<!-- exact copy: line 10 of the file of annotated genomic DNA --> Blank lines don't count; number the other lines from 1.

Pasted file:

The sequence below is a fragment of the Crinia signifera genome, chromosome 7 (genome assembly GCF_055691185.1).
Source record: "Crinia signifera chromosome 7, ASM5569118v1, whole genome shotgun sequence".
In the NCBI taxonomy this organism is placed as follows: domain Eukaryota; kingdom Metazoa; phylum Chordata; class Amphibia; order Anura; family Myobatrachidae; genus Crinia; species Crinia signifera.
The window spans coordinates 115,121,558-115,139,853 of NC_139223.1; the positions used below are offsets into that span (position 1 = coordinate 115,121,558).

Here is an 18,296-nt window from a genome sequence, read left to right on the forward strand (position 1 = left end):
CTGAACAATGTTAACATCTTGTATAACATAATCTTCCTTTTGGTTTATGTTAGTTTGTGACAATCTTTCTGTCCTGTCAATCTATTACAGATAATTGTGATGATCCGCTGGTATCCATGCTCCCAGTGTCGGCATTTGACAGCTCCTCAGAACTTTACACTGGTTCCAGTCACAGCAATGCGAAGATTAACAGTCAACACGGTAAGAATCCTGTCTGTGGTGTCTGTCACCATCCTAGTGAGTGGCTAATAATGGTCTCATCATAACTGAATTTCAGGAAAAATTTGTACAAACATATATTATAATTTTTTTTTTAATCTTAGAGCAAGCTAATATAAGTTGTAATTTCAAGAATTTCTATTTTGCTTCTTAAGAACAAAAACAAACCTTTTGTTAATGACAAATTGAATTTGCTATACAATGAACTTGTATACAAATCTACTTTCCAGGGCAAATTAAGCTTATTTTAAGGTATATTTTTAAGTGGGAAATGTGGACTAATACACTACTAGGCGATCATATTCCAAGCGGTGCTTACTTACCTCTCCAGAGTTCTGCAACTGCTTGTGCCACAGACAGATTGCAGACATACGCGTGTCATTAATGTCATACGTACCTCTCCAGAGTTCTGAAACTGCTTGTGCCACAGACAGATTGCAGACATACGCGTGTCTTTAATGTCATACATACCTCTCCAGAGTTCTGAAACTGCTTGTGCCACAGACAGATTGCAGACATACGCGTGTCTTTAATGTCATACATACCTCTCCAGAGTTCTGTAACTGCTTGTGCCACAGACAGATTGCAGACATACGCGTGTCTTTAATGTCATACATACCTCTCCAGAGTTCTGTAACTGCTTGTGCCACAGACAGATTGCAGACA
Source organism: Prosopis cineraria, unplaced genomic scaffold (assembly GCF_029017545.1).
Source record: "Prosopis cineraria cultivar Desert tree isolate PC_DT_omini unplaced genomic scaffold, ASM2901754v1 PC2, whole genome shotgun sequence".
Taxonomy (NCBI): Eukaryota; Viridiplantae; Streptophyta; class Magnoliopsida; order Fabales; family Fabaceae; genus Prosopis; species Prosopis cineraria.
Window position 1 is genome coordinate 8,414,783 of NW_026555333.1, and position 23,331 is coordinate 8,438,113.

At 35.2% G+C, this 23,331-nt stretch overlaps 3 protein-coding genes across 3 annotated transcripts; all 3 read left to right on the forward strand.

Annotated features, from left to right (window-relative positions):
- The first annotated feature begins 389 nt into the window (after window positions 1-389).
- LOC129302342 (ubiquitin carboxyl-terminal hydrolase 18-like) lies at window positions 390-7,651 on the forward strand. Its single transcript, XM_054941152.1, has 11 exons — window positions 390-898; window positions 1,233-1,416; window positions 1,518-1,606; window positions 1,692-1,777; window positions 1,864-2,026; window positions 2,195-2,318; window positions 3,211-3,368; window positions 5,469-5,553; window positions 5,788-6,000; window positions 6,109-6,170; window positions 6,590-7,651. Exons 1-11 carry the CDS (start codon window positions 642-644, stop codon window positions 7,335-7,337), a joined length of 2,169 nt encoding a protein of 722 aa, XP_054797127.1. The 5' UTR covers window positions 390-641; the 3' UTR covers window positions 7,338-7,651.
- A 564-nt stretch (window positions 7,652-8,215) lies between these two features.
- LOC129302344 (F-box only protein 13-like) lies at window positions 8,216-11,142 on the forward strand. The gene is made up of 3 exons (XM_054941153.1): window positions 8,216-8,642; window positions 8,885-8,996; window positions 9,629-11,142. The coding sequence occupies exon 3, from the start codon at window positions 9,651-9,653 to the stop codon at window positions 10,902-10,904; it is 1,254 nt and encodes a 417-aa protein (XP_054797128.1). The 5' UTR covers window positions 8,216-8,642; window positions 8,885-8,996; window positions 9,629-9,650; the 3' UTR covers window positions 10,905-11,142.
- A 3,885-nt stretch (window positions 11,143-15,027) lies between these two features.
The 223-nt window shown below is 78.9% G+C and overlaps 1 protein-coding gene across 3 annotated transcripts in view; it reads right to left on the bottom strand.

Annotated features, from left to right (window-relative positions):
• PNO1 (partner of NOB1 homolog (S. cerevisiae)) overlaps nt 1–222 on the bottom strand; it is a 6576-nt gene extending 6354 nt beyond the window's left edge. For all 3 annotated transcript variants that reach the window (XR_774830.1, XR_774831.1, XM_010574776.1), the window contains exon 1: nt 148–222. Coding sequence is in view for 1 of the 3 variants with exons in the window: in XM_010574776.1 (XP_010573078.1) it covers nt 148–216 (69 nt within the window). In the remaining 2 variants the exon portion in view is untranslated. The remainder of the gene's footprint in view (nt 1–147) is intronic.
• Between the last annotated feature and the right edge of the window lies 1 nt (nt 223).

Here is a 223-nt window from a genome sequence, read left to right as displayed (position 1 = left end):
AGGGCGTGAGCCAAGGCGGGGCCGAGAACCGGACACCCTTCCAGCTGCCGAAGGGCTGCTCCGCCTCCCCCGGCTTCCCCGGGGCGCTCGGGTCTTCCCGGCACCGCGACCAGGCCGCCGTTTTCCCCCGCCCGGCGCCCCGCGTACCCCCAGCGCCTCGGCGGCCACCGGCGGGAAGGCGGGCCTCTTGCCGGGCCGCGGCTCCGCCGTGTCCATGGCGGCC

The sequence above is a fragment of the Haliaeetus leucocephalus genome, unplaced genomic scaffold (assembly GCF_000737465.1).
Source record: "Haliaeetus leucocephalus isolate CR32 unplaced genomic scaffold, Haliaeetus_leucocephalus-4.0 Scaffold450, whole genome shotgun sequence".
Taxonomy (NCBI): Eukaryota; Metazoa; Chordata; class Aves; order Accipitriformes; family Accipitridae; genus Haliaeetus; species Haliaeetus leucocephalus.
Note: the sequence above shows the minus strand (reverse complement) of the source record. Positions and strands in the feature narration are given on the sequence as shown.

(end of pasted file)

Window position 1 is genome coordinate 8,414,783 of NW_026555333.1, and position 23,331 is coordinate 8,438,113.